Ideally it's the most satisfying to put as little as possible into things but I think it's fine either way. Just my two cents.
    Last edited by sixdogs; 10-27-2012 at 04:19 PM. Reason: sp
    ******

    May I be the kind of person my dogs think I am,

  3. #23
    Elite Member Baby Grand's Avatar
    Join Date
    Nov 2007
    Posts
    3,636
    Location
    Windsor, CT.
    Tractor
    Kubotas: L3240GST B2320HST B5100D & G5200H

    Default Re: "Be Careful, You'll Have More Into It Than It's Worth"

    Yes - it would be a mistake to discount the entertainment value of having and using a tractor. It's cheap therapy.
    That's the problem with trouble.
    It always starts out as such fun."
    - Randall Brown

  4. #24
    Elite Member
    Join Date
    Apr 2012
    Posts
    4,101
    Location
    Middle Tennessee
    Tractor
    My tractor is an old MF

    Default Re: "Be Careful, You'll Have More Into It Than It's Worth"

    Quote Originally Posted by downslope View Post
    I often see cautionary warnings similar to this when someone seeks advice about buying and/or repairing/restoring a tractor.
    I was wondering what the reasons might be that a person would get into a repair or restoration knowing full well beforehand that the cost of repairs will exceed the value of the machine?

    Let's disregard the case of sentimental value (like it was grandpa's Farmall H, or something like that).

    It seems to me it's pretty easy to throw serious money into an older worker tractor, especially if you don't perform all the work yourself, and you can end up investing more than it's worth in the end.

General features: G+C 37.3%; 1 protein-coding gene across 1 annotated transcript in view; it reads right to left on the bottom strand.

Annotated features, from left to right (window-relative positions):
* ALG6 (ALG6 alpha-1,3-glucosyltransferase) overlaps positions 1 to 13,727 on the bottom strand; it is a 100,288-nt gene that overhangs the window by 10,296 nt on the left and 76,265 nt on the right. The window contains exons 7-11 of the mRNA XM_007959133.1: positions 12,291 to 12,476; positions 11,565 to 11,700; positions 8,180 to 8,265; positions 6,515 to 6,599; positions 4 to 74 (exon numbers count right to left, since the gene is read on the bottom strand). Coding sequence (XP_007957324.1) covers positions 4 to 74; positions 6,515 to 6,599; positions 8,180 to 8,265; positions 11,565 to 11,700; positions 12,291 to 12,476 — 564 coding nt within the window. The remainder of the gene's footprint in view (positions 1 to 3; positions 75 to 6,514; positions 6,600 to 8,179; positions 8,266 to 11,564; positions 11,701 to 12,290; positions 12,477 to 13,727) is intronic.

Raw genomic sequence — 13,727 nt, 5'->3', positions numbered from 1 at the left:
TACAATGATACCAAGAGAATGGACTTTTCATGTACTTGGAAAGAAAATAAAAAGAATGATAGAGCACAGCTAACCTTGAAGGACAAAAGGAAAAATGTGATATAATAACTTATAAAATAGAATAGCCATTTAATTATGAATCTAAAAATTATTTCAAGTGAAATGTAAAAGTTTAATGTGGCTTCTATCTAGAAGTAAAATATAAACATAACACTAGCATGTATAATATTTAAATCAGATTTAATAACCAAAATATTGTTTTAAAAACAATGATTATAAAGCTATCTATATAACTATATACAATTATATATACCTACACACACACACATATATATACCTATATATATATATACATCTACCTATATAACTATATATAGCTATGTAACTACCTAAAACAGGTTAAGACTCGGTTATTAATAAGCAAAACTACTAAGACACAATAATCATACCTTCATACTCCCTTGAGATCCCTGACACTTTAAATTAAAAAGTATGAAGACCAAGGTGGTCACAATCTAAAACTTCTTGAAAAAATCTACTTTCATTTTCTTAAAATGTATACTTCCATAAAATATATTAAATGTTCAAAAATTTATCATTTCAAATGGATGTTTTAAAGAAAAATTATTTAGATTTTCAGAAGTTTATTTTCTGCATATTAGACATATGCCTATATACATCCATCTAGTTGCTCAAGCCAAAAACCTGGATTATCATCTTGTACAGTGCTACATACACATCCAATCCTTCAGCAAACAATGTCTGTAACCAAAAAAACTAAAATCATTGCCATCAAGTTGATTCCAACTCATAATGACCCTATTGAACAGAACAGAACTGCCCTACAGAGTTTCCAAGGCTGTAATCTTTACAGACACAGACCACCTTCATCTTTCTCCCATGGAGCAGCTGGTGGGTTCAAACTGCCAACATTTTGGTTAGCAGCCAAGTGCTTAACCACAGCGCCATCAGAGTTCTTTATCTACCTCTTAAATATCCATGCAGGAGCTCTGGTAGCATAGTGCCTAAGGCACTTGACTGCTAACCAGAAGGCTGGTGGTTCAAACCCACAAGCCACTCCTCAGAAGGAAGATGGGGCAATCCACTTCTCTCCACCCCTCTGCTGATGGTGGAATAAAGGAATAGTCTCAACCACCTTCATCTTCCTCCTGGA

I have some thoughts about this but I'd like to hear what others have to say.
    If you enjoy what your doing the money is not an issue. Like most collectors, they love what they collect. Restoring it is part of collecting. If your going nut and bolt restoration one will never re-coop the investment in parts and labor. Having personal satisfaction is what it's all about. A partial restore can get expensive too. But to have it darn close to what it was new is someting to be proud of. All restorations have a price worth cap fully restored. With that said, most all tractors have a worth cap depending condition. Most don't restore/refurbish to make money but they know the cap value and won't sell for less than.

    Most that spruce up thier tractors know they will never get out of it what they put into once they exceed appraised value. But really they do get more out of in enjoyment.

  5. #25
    Platinum Member kneedeep's Avatar
    Join Date
    Apr 2012
    Posts
    621
    Location
    Central AL & MS Delta
    Tractor
    Mahindra 3510

    Default Re: "Be Careful, You'll Have More Into It Than It's Worth"

    after discussing a proposed equipment purchase with my wife (works as hard as I do on the place) the question came up- Can we hire the work done for the cost of the equipment?

    After thinking about it, I realized that tractor/dirt work, repairing equipment was a hobby that I truly enjoyed! When doing those things, I never really consider cost as much as the relaxing atmosphere that seems to devolop when running or repairing my equipment. The satisfaction of completing a project has more value to me than watching someone I am paying to do what would take me longer just to 'save' money.

    IMO that is why we put more money into our equipment than it is worth!